Geert’s gone Wilders
Geert Wilders, self-described “freedom fighter” and hypothetical Palin-Gingrich lovechild of the Netherlands, has just declared war on Dutch art and culture, zapping the country’s cultural and performing arts with some hefty cuts that total about one-third of their annual government funding.
“Holland’s extreme politician” (according to his website), Wilders is founder and leader of the far-right “Freedom Party” (PVV). In June, the PVV ran on an anti-Islam, anti-European integration platform and won 24 seats (out of 150) in Parliament, making Wilders the most powerful opposition politician in the country.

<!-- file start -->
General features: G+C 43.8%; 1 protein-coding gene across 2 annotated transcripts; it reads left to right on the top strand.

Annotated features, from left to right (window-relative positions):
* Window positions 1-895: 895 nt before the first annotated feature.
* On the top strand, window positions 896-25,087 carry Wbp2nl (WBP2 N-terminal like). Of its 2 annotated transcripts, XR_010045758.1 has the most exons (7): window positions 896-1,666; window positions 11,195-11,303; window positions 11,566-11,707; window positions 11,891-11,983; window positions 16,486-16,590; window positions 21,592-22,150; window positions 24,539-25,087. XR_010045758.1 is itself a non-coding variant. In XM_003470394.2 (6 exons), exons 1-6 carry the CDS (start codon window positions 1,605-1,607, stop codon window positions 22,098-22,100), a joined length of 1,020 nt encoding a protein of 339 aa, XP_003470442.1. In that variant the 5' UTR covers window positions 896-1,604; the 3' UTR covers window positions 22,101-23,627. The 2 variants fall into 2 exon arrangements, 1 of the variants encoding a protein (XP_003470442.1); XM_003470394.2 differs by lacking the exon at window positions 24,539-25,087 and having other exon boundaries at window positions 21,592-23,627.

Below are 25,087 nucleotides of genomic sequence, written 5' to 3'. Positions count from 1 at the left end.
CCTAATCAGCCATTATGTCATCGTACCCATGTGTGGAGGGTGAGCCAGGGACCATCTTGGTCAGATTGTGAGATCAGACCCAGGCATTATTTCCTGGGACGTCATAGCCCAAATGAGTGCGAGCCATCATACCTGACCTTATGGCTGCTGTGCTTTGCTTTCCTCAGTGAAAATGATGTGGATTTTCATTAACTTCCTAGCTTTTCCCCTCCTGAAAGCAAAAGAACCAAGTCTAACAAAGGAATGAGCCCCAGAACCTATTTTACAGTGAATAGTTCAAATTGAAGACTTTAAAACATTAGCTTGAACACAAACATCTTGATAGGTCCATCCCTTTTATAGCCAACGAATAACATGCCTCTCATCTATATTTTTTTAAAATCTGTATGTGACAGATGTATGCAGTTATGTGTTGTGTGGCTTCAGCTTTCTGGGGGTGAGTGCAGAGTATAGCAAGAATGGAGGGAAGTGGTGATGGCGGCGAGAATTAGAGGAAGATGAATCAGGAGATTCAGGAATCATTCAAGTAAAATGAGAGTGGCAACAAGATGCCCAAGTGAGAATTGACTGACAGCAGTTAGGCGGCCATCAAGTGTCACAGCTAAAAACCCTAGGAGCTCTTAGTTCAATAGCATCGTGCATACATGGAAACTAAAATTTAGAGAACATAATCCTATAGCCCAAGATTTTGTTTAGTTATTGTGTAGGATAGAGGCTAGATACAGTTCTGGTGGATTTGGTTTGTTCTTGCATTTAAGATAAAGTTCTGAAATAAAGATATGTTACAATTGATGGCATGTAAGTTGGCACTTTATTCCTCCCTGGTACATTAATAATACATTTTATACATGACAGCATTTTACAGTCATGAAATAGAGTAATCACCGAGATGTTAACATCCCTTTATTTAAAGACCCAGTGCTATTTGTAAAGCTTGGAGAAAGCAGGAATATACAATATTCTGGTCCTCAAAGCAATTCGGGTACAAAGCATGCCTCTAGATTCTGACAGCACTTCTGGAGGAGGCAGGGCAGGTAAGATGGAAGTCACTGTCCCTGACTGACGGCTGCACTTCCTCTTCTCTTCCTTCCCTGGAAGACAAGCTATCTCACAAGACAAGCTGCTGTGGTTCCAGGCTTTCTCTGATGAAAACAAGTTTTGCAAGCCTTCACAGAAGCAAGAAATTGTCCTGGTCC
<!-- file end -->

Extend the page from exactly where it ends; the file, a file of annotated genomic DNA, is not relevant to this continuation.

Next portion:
Thanks to his party’s efforts, the VAT (value added tax) on ticket purchases for performing arts productions will triple, and Dutch arts and culture face drastic cuts in government support. Wilders is leaving more plebeian pursuits alone: tickets for football (soccer), the circus, and the movies all remain untouched for now, even though taxing these more popular entertainments would most likely rake in much more money for the government.
While Financial Times’ Stanley Pignal points out that the Dutch budget faces cuts across the board, some observers worry that Wilders has succeeded in unfairly singling out the arts as leftist hobbies that real people don’t enjoy. And while the state secretary for culture Halbe Zijlstra denies any overt “populist” motives behind the cuts, it appears that the PVV’s influence is growing in unexpected ways, far beyond its original agenda.